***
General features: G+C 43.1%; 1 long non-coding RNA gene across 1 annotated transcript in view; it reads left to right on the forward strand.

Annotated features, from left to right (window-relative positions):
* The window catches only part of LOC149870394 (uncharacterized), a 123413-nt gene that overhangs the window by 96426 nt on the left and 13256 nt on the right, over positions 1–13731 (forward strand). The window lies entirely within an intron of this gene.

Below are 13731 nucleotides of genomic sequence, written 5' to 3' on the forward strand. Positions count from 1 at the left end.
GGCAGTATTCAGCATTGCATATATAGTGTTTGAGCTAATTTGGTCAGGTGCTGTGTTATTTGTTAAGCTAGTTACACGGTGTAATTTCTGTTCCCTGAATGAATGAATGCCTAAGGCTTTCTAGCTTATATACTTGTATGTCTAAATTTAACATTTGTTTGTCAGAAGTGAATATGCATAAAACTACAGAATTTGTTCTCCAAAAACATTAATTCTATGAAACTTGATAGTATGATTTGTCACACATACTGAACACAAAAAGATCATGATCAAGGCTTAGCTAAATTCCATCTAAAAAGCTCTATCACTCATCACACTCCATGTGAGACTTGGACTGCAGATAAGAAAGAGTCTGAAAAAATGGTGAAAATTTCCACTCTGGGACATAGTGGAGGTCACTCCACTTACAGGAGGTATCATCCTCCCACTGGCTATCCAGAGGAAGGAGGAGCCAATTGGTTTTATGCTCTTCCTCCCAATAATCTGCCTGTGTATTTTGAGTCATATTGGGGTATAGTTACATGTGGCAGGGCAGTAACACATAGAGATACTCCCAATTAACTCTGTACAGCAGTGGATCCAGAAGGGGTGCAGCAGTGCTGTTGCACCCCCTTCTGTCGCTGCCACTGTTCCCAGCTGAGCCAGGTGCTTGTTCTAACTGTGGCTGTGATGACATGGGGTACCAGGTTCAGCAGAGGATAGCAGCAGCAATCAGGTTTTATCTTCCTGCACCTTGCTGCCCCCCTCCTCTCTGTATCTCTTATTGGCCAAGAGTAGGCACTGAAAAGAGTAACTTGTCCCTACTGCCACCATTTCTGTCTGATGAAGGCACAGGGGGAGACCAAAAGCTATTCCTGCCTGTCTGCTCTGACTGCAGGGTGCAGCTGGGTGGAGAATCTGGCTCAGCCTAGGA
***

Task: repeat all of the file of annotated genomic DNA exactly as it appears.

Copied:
General features: G+C 43.1%; 1 long non-coding RNA gene across 1 annotated transcript in view; it reads left to right on the forward strand.

Annotated features, from left to right (window-relative positions):
* The window catches only part of LOC149870394 (uncharacterized), a 123413-nt gene that overhangs the window by 96426 nt on the left and 13256 nt on the right, over positions 1–13731 (forward strand). The window lies entirely within an intron of this gene.

Below are 13731 nucleotides of genomic sequence, written 5' to 3' on the forward strand. Positions count from 1 at the left end.
GGCAGTATTCAGCATTGCATATATAGTGTTTGAGCTAATTTGGTCAGGTGCTGTGTTATTTGTTAAGCTAGTTACACGGTGTAATTTCTGTTCCCTGAATGAATGAATGCCTAAGGCTTTCTAGCTTATATACTTGTATGTCTAAATTTAACATTTGTTTGTCAGAAGTGAATATGCATAAAACTACAGAATTTGTTCTCCAAAAACATTAATTCTATGAAACTTGATAGTATGATTTGTCACACATACTGAACACAAAAAGATCATGATCAAGGCTTAGCTAAATTCCATCTAAAAAGCTCTATCACTCATCACACTCCATGTGAGACTTGGACTGCAGATAAGAAAGAGTCTGAAAAAATGGTGAAAATTTCCACTCTGGGACATAGTGGAGGTCACTCCACTTACAGGAGGTATCATCCTCCCACTGGCTATCCAGAGGAAGGAGGAGCCAATTGGTTTTATGCTCTTCCTCCCAATAATCTGCCTGTGTATTTTGAGTCATATTGGGGTATAGTTACATGTGGCAGGGCAGTAACACATAGAGATACTCCCAATTAACTCTGTACAGCAGTGGATCCAGAAGGGGTGCAGCAGTGCTGTTGCACCCCCTTCTGTCGCTGCCACTGTTCCCAGCTGAGCCAGGTGCTTGTTCTAACTGTGGCTGTGATGACATGGGGTACCAGGTTCAGCAGAGGATAGCAGCAGCAATCAGGTTTTATCTTCCTGCACCTTGCTGCCCCCCTCCTCTCTGTATCTCTTATTGGCCAAGAGTAGGCACTGAAAAGAGTAACTTGTCCCTACTGCCACCATTTCTGTCTGATGAAGGCACAGGGGGAGACCAAAAGCTATTCCTGCCTGTCTGCTCTGACTGCAGGGTGCAGCTGGGTGGAGAATCTGGCTCAGCCTAGGA